GARDEN GURU: There’s a bit of a craze going on for a Pond in a Pot. I admit to having turned my nose up at the idea at first but have come around and actually, I have to say they can look very pretty as well as providing a place to indulge in a couple of favourite water plants and a watering hole for wild life. Why not give one a go? You can experiment with a sawn off dustbin or buy a purpose-made bowl and go the whole hog.
Here’s what Monty has to say: Any garden pond is essentially held within a container, albeit one with a flexible shell in many cases. It follows that, in principle, even a small bowl filled with water and with the addition of tiny plants becomes a full-blown pond. Just a very small one. The container you select does need to have a wide neck, no narrower than 45cm (18in), and be no shallower than 37cm (15in), which will allow room for a few plants.If you select an earthenware pot it should be glazed on the inside, otherwise it will be porous and the water will slowly seep through the sides. A sawn-off plastic dustbin, partially sunk into the soil, works very well, although the sides may well need disguising by judicious planting.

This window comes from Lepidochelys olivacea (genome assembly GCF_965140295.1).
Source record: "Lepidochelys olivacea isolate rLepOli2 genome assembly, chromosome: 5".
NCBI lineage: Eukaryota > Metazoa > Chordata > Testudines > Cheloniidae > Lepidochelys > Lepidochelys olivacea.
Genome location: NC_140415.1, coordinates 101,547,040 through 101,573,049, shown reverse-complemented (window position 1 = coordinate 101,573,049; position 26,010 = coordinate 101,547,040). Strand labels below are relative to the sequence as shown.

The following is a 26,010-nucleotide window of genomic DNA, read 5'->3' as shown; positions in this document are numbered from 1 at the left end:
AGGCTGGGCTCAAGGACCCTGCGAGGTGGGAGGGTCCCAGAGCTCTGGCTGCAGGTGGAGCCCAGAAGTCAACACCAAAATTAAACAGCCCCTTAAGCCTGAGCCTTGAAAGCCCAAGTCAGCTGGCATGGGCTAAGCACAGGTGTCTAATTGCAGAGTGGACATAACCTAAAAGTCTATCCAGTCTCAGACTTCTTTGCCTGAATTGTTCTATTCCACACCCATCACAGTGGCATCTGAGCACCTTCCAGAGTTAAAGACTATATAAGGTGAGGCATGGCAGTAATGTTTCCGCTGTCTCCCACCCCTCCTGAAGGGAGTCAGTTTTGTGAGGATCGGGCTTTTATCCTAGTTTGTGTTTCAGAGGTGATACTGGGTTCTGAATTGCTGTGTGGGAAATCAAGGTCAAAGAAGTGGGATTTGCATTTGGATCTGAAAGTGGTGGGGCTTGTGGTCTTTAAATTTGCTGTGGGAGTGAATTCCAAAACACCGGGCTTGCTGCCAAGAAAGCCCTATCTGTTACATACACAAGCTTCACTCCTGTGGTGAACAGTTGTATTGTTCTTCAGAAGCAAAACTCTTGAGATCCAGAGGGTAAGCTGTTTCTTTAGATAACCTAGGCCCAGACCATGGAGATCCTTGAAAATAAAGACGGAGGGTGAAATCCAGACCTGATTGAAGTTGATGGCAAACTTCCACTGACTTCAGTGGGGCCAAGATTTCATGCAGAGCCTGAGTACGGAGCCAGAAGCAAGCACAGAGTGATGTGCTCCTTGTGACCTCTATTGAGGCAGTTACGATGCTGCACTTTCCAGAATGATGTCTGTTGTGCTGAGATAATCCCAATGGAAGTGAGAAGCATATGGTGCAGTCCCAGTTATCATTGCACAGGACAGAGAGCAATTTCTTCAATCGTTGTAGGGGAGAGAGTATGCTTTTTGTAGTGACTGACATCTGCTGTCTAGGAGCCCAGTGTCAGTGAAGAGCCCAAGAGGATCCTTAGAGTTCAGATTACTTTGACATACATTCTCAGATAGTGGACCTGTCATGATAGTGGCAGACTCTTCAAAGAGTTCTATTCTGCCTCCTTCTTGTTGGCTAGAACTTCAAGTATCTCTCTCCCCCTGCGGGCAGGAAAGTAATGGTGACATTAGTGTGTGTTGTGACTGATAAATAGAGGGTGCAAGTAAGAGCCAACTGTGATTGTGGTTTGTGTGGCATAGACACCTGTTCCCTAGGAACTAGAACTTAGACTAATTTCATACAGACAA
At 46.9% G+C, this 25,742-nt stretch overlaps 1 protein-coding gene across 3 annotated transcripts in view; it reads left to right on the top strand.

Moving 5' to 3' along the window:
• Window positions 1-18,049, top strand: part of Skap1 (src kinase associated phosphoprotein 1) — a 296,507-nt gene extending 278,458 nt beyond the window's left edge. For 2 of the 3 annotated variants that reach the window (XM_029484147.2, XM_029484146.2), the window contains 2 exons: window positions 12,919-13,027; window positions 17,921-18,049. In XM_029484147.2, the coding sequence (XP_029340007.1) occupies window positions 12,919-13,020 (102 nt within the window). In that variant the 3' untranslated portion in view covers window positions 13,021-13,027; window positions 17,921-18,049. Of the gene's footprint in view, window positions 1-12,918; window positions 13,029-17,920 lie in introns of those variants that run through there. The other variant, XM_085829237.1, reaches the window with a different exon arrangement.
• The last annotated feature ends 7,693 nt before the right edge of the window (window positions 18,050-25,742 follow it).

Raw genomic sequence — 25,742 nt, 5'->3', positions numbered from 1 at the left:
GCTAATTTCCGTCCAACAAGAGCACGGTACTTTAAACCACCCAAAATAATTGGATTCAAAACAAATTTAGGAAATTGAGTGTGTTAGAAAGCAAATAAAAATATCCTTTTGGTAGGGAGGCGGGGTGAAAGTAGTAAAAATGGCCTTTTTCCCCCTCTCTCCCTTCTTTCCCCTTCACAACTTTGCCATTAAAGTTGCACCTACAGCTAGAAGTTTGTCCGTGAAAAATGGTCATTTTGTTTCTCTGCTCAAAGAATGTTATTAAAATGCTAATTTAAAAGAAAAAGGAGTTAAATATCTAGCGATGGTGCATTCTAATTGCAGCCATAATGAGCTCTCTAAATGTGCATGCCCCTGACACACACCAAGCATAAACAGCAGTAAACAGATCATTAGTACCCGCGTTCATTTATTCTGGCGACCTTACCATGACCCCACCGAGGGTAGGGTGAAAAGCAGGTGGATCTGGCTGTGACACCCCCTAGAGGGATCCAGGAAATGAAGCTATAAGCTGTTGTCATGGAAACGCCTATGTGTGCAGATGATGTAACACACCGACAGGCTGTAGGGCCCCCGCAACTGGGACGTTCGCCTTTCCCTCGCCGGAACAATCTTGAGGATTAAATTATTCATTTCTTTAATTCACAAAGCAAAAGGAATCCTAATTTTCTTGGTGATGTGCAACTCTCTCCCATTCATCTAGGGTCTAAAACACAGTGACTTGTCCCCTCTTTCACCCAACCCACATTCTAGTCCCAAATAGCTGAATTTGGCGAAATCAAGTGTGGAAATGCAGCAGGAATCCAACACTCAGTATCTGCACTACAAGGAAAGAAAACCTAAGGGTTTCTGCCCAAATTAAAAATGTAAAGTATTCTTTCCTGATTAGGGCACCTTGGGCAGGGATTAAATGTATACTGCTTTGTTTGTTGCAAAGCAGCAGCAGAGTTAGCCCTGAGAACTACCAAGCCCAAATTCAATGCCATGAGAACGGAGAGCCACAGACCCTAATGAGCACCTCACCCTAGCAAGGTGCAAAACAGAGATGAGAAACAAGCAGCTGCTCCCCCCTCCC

Goldfish will enjoy any container and dramatically add colour, life and interest, making the pond even more of a delight. You can place your container pond on a patio or any other hard surface, but you could also make a small bog garden by setting the container on a square of soil – which could be just a foot or so wider than the container – and planting a hosta in each corner of the earth patch.
Then fill the pond every week so that it overflows down into the soil, soaking the hostas and keeping the earth permanently moist, an environment they will thrive in.
The one drawback of creating a pond in a container is that the water temperature is much more susceptible to change. This means it will need protection in very cold weather because, unlike a larger pond, which will develop a skin of ice on its surface, a container can freeze into a solid block. One way to protect against this is to sink at least half of the container underground, or be prepared to move it to a frost-free spot in extreme weather.